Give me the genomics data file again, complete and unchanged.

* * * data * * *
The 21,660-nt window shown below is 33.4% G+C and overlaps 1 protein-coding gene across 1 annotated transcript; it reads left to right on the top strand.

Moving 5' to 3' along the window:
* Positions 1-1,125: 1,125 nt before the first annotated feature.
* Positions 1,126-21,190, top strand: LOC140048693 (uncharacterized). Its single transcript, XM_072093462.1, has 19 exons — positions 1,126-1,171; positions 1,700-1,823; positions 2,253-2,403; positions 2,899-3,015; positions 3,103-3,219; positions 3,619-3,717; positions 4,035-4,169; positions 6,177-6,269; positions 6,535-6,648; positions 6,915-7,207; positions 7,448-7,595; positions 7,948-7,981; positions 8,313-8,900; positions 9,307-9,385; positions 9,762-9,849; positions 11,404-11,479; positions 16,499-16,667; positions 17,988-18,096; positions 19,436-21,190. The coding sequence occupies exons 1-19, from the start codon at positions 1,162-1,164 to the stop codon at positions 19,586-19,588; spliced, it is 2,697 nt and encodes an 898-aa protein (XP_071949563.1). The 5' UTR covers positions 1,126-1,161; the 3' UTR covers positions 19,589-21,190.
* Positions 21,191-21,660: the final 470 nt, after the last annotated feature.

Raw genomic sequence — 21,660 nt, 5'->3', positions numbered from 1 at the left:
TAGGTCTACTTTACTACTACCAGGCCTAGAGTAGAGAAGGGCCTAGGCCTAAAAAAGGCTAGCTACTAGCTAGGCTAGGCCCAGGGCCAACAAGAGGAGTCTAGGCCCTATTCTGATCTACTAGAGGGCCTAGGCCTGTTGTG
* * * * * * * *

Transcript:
The 21,660-nt window shown below is 33.4% G+C and overlaps 1 protein-coding gene across 1 annotated transcript; it reads left to right on the top strand.

Moving 5' to 3' along the window:
* Positions 1-1,125: 1,125 nt before the first annotated feature.
* Positions 1,126-21,190, top strand: LOC140048693 (uncharacterized). Its single transcript, XM_072093462.1, has 19 exons — positions 1,126-1,171; positions 1,700-1,823; positions 2,253-2,403; positions 2,899-3,015; positions 3,103-3,219; positions 3,619-3,717; positions 4,035-4,169; positions 6,177-6,269; positions 6,535-6,648; positions 6,915-7,207; positions 7,448-7,595; positions 7,948-7,981; positions 8,313-8,900; positions 9,307-9,385; positions 9,762-9,849; positions 11,404-11,479; positions 16,499-16,667; positions 17,988-18,096; positions 19,436-21,190. The coding sequence occupies exons 1-19, from the start codon at positions 1,162-1,164 to the stop codon at positions 19,586-19,588; spliced, it is 2,697 nt and encodes an 898-aa protein (XP_071949563.1). The 5' UTR covers positions 1,126-1,161; the 3' UTR covers positions 19,589-21,190.
* Positions 21,191-21,660: the final 470 nt, after the last annotated feature.

Raw genomic sequence — 21,660 nt, 5'->3', positions numbered from 1 at the left:
TAGGTCTACTTTACTACTACCAGGCCTAGAGTAGAGAAGGGCCTAGGCCTAAAAAAGGCTAGCTACTAGCTAGGCTAGGCCCAGGGCCAACAAGAGGAGTCTAGGCCCTATTCTGATCTACTAGAGGGCCTAGGCCTGTTGTG